Green Cabin part 70

Taisie pointed ahead and to the left. “There is a narrow bridge we must cross. It should not dangerous at this time but when the storms cycle through the river rages and often flows violently over the bridge. I will cross first to be certain it is safe and stable. Then you and Minerva cross together.”

“Okay,” Stanton said and wondered if anyone native to the ring world used that word. He grinned and shook his head.

Several minutes later they reached to bridge. It looked like an oldtime earth covered bridge like he seen during ancient history classes and on old time vids.

The warrior crossed with no problems. Stanton rode alongside his girl and they too crossed trouble free.

It was the first arrow that glanced off Taisie’s armor that alerted them to problems. Taisie quickly donned her helmet, swung off her horse, tied its reins to a post just into the covered bridge where Stanton had guided his daughter to keep her out of the line of fire.

He too dismounted, but was without a weapon again.

Have to change this,” he thought angrily.

Taisie slid her sword out and handed it hilt first to Stanton. “Stay with Minerva. You and she are gifted and neither of you can be lost if Attrea is to succeed.”

He frowned as he head tilted slightly wondering how he was gifted then asked, “You know Attrea?”

“Everyone knows her.” Taisie waved him off and strode to the end of the bridge. Arrows flew in waves, but none penetrated her armor. However, Stanton was certain that would change. He worked his way as close to her as possible and saw three huge men walking in her direction.

He passed her the sword when her last arrow did nothing to slow them down. When she glanced at him he saw in her eyes a look of violent determination and a touch of serious concern.

Her hand wrapped the hilt and she stepped out to confront these new enemies.

Stanton desperate to help saw a pyramid shaped mound of rocks all larger than his fist. He grabbed two, stood and took careful aim, threw one a hard as possible and felt a stab of satisfaction when the rock crashed into the head of the man on the left. Blood sprayed the air and he dropped as if dead.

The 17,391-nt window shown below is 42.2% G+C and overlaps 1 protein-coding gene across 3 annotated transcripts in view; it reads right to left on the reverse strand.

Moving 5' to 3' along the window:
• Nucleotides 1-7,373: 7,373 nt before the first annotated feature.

Taisie engaged the leader who had drawn his own sword. Hers was a bit longer but he had weight advantage. Each blow shook her, but she countered swiftly. They were so seriously engaged in personal battle so the last of the three men was momentarily forgotten by Taisie, but not Stanton.

He grabbed two sharp edge rocks, and stepped into the open where the last of the three might see him. The first rock hit the man square on the chin, staggering him but not ending the fight.

Now he ran at Stanton with a short sword raised overhead. Stanton shifted mentally into assassin, waited, allowing his enemy to think he was frightened and incapable of moving. As the adversary raised his sword even higher, Stanton dove at him, using the rock as a club, striking the man’s head several times. Blood coated his hands and arms before he succeeded. As the man fell to his knees he swung the short sword. It whistled past Stanton’s head, glanced off his shoulder and dropped to the ground with a metallic clang.

Fortunately for Stanton there was little strength in the blow. If not he knew he would’ve lost his arm. Instead he felt his own blood flowing down his arm, but knew that would need to wait. 

Taisie was fighting for her life, and Stanton knew she was weakening. He scooped up the short sword and when she looked to see what moved, he tossed it to her hilt first. She caught it and with one last powerful thrust, drove the blade under her enemy’s ribs. She jammed it hard and twisted it ferociously letting her rage and possibly fear get needed release as she ended the battle.

Her enemy was dead before he began to fall. She stepped back and kicked him hard enough to drive him off the narrow dirt roadway and into the river.

Stanton saw her swaying and quickly helped her sit. Then he recalled Minerva. She was not on her horse. In the distance he head footsteps running across the bridge. He ran and quickly saw her heading back the Druids.

“Minerva,” he shouted. She slowed enough for him to catch up to her. “Stop please, everything is fine now. You’re safe.”

She stopped and turned to him. The fear on her face staggered him emotionally. He dropped to his knees and held out his arms. It took her a second or two, but the she ran to him and he wrapped her in the safety he could offer then.

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